Is Marseille the San Francisco of France?


Both began as important port cities with ideal natural harbors. (Marseille continues as France’s most important port while Oakland has replaced San Francisco as the busiest commercial port in the Bay Area.)

Because of their geography, from both cities you enjoy water views every day.  To get around by car with all this water about, in San Francisco you ride bridges across the bay or take BART under the bay and in Marseille you and your car go under the Vieux Port in a tunnel.

The population sizes are very close:  Marseille has about 839,000 in the city (as of 2006) vs. 808,000 for San Francisco (estimated for 2008). (However, the greater San Francisco Bay Area has 7.2 million people considerably larger than Marseille’s agglomeration of 1.6 million.)

Strikingly, Marseille and San Francisco are cities of immigrants. The majority of San Franciscans are a minority, comprised of Asians (33.1%), Hispanics of any race (14%), and African Americans (7.3%).  While no official statistics on race are maintained in France because of the French belief that everyone is equally French – so there is no reason to count! – Marseille is dramatically diverse.  Since the 20th century, waves of immigrants have included Italians, Armenians, North African Arabs from Tunisia, Algeria, and Morocco, Vietnamese, Portuguese, Comorians, Corsicans, Africans from Senegal, the Ivory Coast, and Mali, and people from the Reunion Islands. Other significant immigrants groups include Sephardic Jews and pieds-noirs – French nationals who returned to France from the French colonies.  The Arabs clearly form the largest group, perhaps exceeding the Chinese influence on San Francisco.

This diversity probably is why both cities are known for their tolerance and open-mindedness. 

While it’s impossible to measure, both have an air of edgy creativity. If you should study the murals and graffiti in the Mission district of San Francisco compared to the famous graffiti in Marseille, I think you would see similar design themes.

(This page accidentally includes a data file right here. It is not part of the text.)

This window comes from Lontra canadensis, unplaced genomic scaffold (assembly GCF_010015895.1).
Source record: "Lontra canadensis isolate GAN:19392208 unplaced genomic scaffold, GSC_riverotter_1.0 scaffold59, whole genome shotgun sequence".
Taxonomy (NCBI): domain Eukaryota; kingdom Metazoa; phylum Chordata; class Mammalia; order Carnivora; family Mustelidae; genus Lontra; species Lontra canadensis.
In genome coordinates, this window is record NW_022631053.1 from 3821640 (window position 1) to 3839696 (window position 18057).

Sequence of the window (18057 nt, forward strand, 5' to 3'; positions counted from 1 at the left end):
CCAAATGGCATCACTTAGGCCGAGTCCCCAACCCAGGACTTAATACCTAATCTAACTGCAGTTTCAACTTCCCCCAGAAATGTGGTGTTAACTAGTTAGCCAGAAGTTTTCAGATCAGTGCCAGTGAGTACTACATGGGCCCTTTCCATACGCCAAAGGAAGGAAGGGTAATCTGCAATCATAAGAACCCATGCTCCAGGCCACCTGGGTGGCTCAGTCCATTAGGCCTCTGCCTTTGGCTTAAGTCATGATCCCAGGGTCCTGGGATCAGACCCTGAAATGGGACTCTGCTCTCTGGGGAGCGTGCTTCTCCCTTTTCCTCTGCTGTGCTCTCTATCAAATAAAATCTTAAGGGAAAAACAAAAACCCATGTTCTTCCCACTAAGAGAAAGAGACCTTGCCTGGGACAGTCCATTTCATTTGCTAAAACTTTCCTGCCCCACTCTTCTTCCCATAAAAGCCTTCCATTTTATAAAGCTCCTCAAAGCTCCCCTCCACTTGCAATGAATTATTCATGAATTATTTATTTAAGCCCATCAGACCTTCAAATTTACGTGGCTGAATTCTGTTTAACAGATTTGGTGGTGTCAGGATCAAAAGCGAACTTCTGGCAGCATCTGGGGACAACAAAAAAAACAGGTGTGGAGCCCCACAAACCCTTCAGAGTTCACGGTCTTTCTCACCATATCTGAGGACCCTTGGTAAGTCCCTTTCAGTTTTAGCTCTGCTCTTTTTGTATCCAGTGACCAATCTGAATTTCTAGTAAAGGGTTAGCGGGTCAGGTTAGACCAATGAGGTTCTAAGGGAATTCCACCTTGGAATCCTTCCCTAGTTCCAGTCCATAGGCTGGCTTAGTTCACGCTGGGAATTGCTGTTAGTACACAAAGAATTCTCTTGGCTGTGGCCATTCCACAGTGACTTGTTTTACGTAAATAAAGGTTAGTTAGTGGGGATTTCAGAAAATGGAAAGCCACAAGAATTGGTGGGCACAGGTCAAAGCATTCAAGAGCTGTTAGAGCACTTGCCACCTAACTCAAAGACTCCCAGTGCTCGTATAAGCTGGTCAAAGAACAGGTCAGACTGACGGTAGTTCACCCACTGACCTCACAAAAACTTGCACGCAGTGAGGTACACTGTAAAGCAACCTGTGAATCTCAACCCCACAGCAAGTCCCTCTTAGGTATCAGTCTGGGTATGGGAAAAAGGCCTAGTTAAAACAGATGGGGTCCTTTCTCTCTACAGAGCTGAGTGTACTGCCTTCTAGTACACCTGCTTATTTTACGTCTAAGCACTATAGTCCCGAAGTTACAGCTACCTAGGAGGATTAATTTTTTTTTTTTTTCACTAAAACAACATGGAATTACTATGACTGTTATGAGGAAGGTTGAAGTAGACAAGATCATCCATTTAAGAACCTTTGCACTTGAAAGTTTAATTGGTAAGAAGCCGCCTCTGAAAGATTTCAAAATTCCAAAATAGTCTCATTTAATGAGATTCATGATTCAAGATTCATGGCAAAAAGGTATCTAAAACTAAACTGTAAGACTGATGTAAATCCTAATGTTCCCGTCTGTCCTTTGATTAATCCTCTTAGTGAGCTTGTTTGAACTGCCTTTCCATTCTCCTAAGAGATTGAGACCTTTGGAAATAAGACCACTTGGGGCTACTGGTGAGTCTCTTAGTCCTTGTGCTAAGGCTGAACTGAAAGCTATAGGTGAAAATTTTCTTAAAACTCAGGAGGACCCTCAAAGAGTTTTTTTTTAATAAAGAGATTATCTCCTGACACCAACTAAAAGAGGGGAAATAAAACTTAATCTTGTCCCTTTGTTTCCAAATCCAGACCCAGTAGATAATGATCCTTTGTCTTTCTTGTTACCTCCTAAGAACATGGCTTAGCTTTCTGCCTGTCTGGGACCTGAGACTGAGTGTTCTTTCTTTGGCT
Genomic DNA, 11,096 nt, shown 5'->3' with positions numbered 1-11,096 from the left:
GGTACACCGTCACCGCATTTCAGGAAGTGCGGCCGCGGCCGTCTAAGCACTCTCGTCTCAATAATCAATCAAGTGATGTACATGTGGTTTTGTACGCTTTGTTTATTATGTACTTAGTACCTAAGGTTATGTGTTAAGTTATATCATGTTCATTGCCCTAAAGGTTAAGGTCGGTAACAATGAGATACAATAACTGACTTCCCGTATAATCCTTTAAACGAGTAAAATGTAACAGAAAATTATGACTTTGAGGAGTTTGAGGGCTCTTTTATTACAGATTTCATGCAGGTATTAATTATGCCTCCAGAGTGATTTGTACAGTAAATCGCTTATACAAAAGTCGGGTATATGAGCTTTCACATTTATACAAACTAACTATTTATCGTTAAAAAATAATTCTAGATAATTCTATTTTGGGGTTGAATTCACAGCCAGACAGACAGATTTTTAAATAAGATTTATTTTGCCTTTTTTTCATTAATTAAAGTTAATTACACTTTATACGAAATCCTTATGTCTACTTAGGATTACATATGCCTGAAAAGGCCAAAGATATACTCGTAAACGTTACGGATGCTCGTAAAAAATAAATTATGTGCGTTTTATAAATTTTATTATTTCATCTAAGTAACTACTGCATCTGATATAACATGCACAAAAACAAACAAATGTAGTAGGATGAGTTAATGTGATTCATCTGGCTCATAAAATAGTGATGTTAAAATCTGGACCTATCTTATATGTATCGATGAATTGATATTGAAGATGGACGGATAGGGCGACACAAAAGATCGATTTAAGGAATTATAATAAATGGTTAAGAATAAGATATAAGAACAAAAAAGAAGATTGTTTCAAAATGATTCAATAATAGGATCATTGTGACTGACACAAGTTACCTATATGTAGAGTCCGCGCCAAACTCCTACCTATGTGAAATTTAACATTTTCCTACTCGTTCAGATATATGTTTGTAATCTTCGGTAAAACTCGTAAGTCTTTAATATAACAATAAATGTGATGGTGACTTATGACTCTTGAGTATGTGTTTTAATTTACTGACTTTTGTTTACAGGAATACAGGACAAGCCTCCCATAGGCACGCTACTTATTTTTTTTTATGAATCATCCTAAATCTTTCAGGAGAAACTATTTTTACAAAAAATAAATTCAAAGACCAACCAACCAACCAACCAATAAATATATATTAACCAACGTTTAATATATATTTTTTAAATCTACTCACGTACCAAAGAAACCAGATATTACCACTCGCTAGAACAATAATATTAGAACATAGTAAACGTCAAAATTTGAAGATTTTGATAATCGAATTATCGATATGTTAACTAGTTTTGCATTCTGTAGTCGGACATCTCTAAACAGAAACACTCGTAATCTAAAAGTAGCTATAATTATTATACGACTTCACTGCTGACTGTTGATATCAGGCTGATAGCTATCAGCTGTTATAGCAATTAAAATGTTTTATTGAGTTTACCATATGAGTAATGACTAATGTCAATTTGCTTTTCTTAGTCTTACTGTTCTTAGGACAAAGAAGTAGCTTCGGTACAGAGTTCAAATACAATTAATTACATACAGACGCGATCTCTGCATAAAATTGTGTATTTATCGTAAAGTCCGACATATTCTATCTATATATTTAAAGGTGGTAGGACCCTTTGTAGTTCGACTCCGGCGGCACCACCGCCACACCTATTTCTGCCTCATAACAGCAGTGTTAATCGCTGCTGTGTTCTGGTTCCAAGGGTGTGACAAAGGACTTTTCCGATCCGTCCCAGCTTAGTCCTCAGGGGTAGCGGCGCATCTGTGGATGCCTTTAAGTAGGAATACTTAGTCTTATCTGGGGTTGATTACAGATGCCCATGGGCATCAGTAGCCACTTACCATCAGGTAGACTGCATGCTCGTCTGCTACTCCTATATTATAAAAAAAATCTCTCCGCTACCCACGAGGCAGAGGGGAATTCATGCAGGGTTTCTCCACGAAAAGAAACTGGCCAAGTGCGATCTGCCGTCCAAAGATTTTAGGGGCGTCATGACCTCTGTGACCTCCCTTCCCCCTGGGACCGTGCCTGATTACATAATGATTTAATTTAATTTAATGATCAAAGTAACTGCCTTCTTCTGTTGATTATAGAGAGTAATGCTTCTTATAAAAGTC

And the hills! San Francisco has its seven hills; Marseille has numerous densely populated hills with steps that rival Telegraph Hill. Apart from its direct view of the Mediterranean, Marseille has close by mountains on its other sides and les calanques, fingers of small fjords amid arid limestone mountains . These calanques are terrific for hiking and swimming and are a short city bus ride away, comparable to San Francisco’s Golden Gate National Recreation Area, also a bus ride away from the hard streets of the city.

You can get equally wet by diving into the ocean at Ocean Beach in San Francisco and the sea at the Plage des Catalans in Marseille. Full disclosure: you will not get equally cold!

Mount Tamalpais from San Francisco or le Massif de Marseilleveyre?

Mount Tamalpais from San Francisco or le Massif de Marseilleveyre?


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3 Responses to “Is Marseille the San Francisco of France?”

  1. david Says:

    Très intéressante comparaison, par contre les corses et les réunionais sont français… il est difficile de parler d’immigration dans leur cas.

  2. Mathias Will Says:

    I think it is always interesting to compare two cities, but my impression is, that the american culture is also very different from the culture in france – I think there is therefore a certain limitation for this comparison.

    • david Says:

      Il y a bien sûr des différences importantes entre nos deux cultures mais l’intérêt quand on voyage c’est aussi de créer des ponts entre les pays. De plus, il y a un point commun entre la culture américaine et marseillaise (je ne dis pas française) c’est la notion de communautarisme.

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